It would be nice if the Russian families were officially informed what became of their loved ones, and maybe invited to visit Sweden to pay their respects at the wreck site.
Today's headlines
Police seeking missing Swede in London
Sofie Marie Jansson, who is currently missing in London. Photo: Metropolitan Police

Police seeking missing Swede in London

British police have issued a plea for tips in the search to find Swedish national Sofie Marie Jansson who hasn't been seen for almost a week. READ () »

University applications rocket to record high

University applications rocket to record high

Swedish universities continue to draw vast amounts of applicants with the number of prospective students seeking a third level education increasing for the seventh year in a row. READ () »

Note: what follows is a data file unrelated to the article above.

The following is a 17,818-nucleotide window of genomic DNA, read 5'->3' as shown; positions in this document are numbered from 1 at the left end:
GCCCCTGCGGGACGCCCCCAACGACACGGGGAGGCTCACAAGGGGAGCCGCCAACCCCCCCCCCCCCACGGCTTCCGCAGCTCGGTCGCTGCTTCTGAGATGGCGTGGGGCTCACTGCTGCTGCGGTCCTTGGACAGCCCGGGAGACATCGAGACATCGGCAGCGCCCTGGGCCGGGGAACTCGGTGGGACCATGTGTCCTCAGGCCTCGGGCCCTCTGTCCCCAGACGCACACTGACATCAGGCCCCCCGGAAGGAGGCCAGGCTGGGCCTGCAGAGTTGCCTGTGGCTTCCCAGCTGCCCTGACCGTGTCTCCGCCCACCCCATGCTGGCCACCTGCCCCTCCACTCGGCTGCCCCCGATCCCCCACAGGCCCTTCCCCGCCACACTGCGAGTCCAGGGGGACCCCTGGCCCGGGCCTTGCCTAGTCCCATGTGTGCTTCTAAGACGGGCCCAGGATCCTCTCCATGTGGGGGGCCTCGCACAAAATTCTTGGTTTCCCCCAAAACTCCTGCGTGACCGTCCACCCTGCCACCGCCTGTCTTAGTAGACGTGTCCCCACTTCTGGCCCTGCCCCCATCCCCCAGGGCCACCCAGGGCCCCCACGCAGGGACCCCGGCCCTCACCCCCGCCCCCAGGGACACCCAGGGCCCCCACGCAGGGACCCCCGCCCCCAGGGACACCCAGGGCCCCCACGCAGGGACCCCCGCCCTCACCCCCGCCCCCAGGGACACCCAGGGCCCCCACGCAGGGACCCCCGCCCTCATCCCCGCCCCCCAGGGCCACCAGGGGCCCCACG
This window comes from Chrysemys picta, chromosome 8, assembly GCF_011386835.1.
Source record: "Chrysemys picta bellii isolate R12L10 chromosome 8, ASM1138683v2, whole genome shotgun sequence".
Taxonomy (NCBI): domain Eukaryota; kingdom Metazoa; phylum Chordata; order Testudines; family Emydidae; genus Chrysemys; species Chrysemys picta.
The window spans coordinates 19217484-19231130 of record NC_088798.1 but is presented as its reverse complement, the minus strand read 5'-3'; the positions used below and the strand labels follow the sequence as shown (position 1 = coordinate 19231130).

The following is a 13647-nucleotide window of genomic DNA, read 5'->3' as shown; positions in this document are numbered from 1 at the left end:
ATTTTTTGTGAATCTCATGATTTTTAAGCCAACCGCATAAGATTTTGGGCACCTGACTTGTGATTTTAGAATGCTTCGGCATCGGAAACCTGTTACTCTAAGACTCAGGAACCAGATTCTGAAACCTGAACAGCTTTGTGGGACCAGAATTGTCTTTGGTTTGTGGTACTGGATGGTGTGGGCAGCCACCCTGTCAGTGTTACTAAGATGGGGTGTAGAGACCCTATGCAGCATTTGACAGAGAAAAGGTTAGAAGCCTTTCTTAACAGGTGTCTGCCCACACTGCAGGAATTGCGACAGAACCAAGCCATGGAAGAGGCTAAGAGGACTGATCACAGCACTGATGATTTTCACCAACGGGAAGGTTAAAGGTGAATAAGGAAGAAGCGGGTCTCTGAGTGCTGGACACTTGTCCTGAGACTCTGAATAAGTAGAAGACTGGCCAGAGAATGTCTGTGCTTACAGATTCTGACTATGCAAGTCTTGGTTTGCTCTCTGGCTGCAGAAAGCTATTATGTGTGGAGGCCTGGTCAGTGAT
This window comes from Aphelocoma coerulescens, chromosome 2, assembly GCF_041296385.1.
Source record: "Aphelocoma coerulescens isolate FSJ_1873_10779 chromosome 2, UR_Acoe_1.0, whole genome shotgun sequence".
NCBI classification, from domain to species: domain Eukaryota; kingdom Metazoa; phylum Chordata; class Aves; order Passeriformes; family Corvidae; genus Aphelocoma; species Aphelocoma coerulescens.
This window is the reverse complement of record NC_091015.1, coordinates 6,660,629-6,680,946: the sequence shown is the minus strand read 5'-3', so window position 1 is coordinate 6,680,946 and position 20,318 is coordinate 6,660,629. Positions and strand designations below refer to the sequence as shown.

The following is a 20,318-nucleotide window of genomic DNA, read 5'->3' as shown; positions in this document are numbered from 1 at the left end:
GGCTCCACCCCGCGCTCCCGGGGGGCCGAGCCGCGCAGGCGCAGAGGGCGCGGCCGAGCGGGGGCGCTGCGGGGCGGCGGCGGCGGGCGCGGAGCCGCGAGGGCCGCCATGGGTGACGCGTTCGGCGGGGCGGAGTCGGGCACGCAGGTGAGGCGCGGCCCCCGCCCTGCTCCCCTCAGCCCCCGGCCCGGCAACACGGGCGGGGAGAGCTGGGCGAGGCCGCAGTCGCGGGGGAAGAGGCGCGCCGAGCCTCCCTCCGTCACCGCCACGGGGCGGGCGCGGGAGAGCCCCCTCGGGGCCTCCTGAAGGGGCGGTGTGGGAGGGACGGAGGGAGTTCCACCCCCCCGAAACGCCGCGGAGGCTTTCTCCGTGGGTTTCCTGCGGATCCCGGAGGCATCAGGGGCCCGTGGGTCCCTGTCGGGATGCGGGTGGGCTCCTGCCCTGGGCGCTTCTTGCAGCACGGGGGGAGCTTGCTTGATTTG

Man jailed in US over Lars Vilks murder plot
Swedish artist Lars Vilks pictured in New York in 2012. Photo: Linus Sundahl-Djerf/TT

Man jailed in US over Lars Vilks murder plot

American authorities have sentenced a 20-year-old accomplice of 'Jihad Jane' to five years in prison for an attempted terror plot to kill Swedish artist Lars Vilks, after getting involved with the murder plans when he was a teenager. READ () »

Sweden scraps 'new start zones' after EU input
Integration Minister Erik Ullenhag visits a school in Tensta, one of the neighbourhoods mentioned when he and his colleagues first floated the new start zone proposal. File: TT

Sweden scraps 'new start zones' after EU input

Sweden has abandoned a plan to ease taxes for small companies in blighted areas after the European Commission challenged its legality. READ () »